The cultivated carrot is believed to originate from Afghanistan before the 900s, as this area is described as the primary centre of greatest carrot diversity (Mackevic 1929), Turkey being proposed as a secondary centre of origin (Banga 1963). The first cultivated carrots exhibited purple or yellow roots. Carrot cultivation spread to Spain in the 1100s via the Middle East and North Africa. In Europe, genetic improvement led to a wide variety of cultivars. White and orange-coloured carrots were first described in Western Europe in the early 1600s (Banga 1963). Concomitantly, the Asiatic carrot was developed from the Afghan type and a red type appeared in China and India around the 1700s (Laufer 1919; Shinohara 1984). According to this history, it makes sense to envisage that colour should be considered as a structural factor in carrot germplasm.
Any of the pigments in carrots serve to shield plant cells during photosynthesis. Yellow carrots accumulate xanthophylls, pigments similar to beta-carotene that support good eye health. Purple carrots possess an entirely different class of pigments from the other carrot colours - anthocyanins - which act as powerful antioxidants. Red carrots derive their colour mainly from lycopene, a type of carotene believed to guard against heart disease and some cancers.
Yellow carrots desirable characters such as resistance to heat, drought, salinity, pests and diseases.
Carrots became widely cultivated in Europe during the 15th and 16th centuries and were first brought over to North America during this same general time period. The noble carrot has long been known as an orange vegetable. Generations of people in the West have grown up believing that carrots are always orange. But long before the Orange carrot became established in the 16th century the purple (or maroon) carrot existed across in Asia and the eastern Mediterranean. (carrot history here) (black carrot page here) (other carrot colours here)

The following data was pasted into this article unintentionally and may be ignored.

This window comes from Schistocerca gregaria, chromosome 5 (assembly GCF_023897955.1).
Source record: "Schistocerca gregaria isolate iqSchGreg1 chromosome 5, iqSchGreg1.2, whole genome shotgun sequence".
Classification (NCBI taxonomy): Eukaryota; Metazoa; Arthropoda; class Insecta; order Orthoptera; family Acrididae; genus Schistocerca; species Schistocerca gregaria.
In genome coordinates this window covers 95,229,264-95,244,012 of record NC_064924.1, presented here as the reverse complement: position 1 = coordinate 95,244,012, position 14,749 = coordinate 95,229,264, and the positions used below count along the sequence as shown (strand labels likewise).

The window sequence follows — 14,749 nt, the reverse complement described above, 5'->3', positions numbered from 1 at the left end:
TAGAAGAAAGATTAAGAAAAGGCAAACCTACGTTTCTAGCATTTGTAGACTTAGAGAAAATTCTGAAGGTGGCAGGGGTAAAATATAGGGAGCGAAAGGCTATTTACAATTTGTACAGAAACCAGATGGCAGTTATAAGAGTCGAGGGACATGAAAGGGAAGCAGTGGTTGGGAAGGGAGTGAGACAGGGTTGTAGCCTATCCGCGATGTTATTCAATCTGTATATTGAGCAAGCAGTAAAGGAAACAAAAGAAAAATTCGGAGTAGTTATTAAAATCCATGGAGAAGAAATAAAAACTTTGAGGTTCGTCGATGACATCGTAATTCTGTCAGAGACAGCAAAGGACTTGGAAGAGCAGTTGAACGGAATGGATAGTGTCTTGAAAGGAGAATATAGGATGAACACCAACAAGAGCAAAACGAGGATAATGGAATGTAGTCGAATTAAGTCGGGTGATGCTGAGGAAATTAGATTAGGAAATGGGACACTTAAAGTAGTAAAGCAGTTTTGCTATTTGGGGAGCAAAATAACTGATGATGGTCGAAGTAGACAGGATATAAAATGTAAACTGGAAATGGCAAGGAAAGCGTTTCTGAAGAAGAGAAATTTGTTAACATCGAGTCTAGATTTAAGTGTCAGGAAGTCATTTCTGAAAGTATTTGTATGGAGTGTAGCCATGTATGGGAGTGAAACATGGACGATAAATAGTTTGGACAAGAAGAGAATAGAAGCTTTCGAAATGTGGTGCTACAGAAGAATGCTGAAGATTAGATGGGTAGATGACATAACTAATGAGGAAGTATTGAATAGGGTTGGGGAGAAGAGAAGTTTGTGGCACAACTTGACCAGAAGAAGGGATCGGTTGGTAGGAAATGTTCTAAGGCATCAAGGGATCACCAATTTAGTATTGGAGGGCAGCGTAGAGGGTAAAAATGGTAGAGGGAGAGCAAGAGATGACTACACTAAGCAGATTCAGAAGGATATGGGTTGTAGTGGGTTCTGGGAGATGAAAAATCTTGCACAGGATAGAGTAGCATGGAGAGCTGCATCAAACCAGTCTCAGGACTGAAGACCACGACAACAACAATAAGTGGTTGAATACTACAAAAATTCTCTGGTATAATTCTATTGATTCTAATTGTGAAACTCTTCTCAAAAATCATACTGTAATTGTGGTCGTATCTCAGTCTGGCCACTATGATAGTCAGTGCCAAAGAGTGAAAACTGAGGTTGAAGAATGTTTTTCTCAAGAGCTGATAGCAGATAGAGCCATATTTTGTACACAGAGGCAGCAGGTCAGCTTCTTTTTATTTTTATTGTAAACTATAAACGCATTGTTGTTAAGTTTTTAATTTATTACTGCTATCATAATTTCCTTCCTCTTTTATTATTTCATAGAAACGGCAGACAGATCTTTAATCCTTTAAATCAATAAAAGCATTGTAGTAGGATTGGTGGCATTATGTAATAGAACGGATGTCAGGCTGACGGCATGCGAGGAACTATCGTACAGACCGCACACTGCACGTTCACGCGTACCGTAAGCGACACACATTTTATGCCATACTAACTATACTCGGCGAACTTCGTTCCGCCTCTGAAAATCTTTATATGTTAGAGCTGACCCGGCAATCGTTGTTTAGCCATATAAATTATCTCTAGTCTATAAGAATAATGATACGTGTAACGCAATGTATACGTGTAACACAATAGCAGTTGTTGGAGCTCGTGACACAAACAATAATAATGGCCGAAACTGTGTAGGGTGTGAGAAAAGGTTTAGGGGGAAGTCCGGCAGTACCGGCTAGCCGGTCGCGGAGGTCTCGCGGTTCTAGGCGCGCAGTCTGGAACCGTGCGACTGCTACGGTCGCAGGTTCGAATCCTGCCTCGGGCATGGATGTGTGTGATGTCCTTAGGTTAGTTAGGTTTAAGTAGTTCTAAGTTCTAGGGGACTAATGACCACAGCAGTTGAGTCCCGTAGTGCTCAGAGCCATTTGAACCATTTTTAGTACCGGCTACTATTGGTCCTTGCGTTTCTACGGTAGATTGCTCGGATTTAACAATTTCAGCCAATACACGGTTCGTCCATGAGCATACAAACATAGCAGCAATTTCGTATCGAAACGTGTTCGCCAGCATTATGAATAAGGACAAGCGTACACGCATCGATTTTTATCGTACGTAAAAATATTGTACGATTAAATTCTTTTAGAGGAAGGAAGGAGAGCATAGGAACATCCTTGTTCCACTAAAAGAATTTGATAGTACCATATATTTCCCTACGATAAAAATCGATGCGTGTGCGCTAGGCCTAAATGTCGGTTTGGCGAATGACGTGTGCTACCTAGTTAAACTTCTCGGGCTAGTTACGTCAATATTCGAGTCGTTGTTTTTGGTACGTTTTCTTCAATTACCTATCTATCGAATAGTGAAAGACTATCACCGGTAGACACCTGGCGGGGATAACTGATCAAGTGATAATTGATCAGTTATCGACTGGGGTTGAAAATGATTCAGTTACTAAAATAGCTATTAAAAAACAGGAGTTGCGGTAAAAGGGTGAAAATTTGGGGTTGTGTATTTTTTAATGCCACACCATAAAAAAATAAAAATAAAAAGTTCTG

Wild carrot has a small, tough pale fleshed bitter white root; modern domestic carrot has a swollen, juice sweet root, usually orange. By the 10th century purple carrots were grown in Afghanistan and northern Iran which are considered the centres of origin. Purple, white and yellow carrots were imported to southern Europe in the 14th century. Black, red and white carrots were also grown. Purple carrots were used as a clothing dye for Afghan royalty. Much later, in the 15th century some motivated Dutch growers developed orange rooted carrots and made them sweeter and more practical.
Purple carrots contain high doses of Vitamin A, which helps to prevent clogging of the arteries and thus helps to prevent strokes. Along with that, they also contain vitamin B, C and E as well as calcium pectate, which is a very good source of fibre, and they help to lower cholesterol levels. They are also very useful in the prevention of macular degeneration.
Carotenoid Properties of Carrot Colours
|Extract from Carotenoid Profiles and Consumer Sensory Evaluation of
Speciality Carrots, Journal of Agricultural and Food Chemistry, 2004
J. Agric. Food Chem. 2004, 52, 3417-3421
Read more about all the other carrot colours here.
Popular varieties of yellow carrots include - Sunlite, Solar Yellow & Yellowstone
Some reference material here:
• Agricultural Marketing Resource Center (AgMRC). Carrot Profile. 2011;Iowa State University, Ames, IO. Available online at: http://www.agmrc.org.
• de Jesus Ornelas-Paz J , Yahia EM and Gardea-Bejar AA. Bioconversion Efficiency of B-Carotene from Mango Fruit and Carrots. Vitamin A Journal: American Journal of Agricultural and Biological Science Year: 2010 Vol: 5 Issue: 3 Pages/record No.: 301-308. 2010.
• Imsic M, Winkler S, Tomkins B et al. Effect of storage and cooking on beta-carotene isomers in carrots ( Daucus carota L. cv. 'Stefano'). J Agric Food Chem. 2010 Apr 28;58(8):5109-13. 2010.
• Kjellenberg L, Johansson E, Gustavsson KE et al. Effects of harvesting date and storage on the amounts of polyacetylenes in carrots, Daucus carota. J Agric Food Chem. 2010 Nov 24;58(22):11703-8. Epub 2010 Oct 21. 2010.
• Lemmens L, Colle IJ, Van Buggenhout S et al. Quantifying the influence of thermal process parameters on in vitro B-carotene bioaccessibility: a case study on carrots. J Agric Food Chem. 2011 Apr 13;59(7):3162-7. Epub 2011 Mar 15. 2011.
Studies on the inheritance of root color and carotenoid content in red x yellow and red x white crosses of carrot, daucus carota l.l J. G. Buishand and W. H. Gabelman Department of Horticulture, University of Wisconsin-Madison, Madison, Wisconsin 53706, USA 1979
History Wild Carrot Today Nutrition Cultivation Recipes Trivia Links Home Contact - SITE SEARCH